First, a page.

How to Deal with Aiptasia

How to deal with Aiptasia

Pest infestation is a common problem in the hobby. For freshwater aquariums, major pests are snails and algae while it is hitchhikers for saltwater aquariums. Hitchhikers are unknowingly introduced into the tank when attached to live rock or other ornaments being transported.

A good example is the Glass anemones (Aiptasia) which plagues reef aquariums and any careless attempt to remove them will give rise to the birth of more anemones.

This article provides valuable insights on how to deal with this pest effectively; which involves biological, chemical, and high-tech approaches. Keep on reading for more information.

What are Aiptasia?

Aiptasia in reef tankAiptasia, are soft-bodied invertebrates that display the ability to store significant amounts of water in their body. They are also known as Glass anemones, are considered as pests in the marine aquarium hobby. Since Aiptasia are little creatures (they can grow up to 2.5 – 3 inches or 5 – 7 cm), as such, they can be difficult to spot in the tank at first.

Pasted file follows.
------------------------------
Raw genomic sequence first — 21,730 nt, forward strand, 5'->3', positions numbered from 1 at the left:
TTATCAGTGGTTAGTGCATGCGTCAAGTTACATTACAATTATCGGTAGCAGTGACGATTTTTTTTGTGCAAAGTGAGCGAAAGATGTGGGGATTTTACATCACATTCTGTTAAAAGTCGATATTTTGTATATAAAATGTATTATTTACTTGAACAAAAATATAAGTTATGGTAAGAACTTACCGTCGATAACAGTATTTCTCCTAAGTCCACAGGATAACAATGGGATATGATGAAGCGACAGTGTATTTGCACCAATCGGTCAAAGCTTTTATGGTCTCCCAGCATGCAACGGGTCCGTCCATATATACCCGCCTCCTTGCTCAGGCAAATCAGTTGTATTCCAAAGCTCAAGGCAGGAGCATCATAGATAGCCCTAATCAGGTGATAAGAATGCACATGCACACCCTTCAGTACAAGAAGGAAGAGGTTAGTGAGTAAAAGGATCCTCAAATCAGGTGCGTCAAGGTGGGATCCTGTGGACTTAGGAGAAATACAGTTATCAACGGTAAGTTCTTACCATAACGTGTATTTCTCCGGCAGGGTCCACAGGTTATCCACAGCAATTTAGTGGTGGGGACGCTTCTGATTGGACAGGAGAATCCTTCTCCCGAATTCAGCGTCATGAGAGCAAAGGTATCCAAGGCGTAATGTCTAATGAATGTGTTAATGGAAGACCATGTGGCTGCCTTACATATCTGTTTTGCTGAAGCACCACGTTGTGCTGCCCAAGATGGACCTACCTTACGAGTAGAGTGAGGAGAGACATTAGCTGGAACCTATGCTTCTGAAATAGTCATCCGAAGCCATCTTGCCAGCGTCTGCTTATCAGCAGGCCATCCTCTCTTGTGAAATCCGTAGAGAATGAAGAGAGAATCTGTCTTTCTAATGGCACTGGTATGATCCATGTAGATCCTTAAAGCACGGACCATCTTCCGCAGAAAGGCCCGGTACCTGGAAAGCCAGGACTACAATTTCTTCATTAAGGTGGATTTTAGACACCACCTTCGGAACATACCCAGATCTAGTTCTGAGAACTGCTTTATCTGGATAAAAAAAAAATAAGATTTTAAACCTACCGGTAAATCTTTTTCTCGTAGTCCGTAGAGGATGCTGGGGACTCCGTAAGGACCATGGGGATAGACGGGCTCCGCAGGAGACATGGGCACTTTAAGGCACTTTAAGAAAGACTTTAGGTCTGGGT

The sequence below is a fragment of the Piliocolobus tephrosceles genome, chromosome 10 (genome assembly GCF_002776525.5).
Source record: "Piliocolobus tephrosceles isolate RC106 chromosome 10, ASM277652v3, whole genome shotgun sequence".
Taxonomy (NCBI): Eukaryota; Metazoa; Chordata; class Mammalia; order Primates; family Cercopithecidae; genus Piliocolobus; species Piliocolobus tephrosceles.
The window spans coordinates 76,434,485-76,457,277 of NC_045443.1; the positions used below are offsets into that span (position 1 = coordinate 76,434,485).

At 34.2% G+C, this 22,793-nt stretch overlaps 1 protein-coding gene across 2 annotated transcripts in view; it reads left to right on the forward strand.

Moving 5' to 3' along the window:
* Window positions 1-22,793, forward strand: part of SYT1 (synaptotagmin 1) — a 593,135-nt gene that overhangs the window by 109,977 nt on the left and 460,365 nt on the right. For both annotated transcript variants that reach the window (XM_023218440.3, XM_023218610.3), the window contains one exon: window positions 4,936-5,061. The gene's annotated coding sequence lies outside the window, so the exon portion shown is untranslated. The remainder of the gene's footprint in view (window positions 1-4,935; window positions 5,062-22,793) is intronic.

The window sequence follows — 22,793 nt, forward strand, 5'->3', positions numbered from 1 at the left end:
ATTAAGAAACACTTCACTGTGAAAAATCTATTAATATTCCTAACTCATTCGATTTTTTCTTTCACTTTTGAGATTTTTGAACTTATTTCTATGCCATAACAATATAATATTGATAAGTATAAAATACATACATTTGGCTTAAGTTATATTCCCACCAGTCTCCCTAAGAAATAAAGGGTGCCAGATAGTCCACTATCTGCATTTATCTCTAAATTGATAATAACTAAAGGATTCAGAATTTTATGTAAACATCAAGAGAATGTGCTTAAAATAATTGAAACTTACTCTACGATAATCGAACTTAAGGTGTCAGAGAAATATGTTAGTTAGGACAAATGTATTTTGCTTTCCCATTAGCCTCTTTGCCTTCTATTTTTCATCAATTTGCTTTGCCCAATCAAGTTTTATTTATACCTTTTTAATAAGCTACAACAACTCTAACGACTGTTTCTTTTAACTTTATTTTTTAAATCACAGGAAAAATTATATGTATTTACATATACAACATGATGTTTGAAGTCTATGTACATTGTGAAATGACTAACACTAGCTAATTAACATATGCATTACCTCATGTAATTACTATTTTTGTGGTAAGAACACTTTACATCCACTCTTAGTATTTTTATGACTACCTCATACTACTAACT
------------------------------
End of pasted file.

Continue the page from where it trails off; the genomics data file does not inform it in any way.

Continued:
They are known to possess a remarkable nutrition plasticity. Aiptasia are able to accomplish their energetic demands by preying on zooplankton, and through the photosynthetates produced by their endosymbiotic microalgae (zooxanthellae). According to the study, this symbiotic relationship can supply up to 95% of photosynthetically-fixed carbon to the host, which may allow some Aiptasia species to survive without any external food for long periods.

They are often accidentally imported as hitchhikers on live rock or base of corals. Except you actually want to keep this species for some reason, you should NOT purposely purchase live rocks or corals with Aiptasia on it.

Why You Should Remove Aiptasia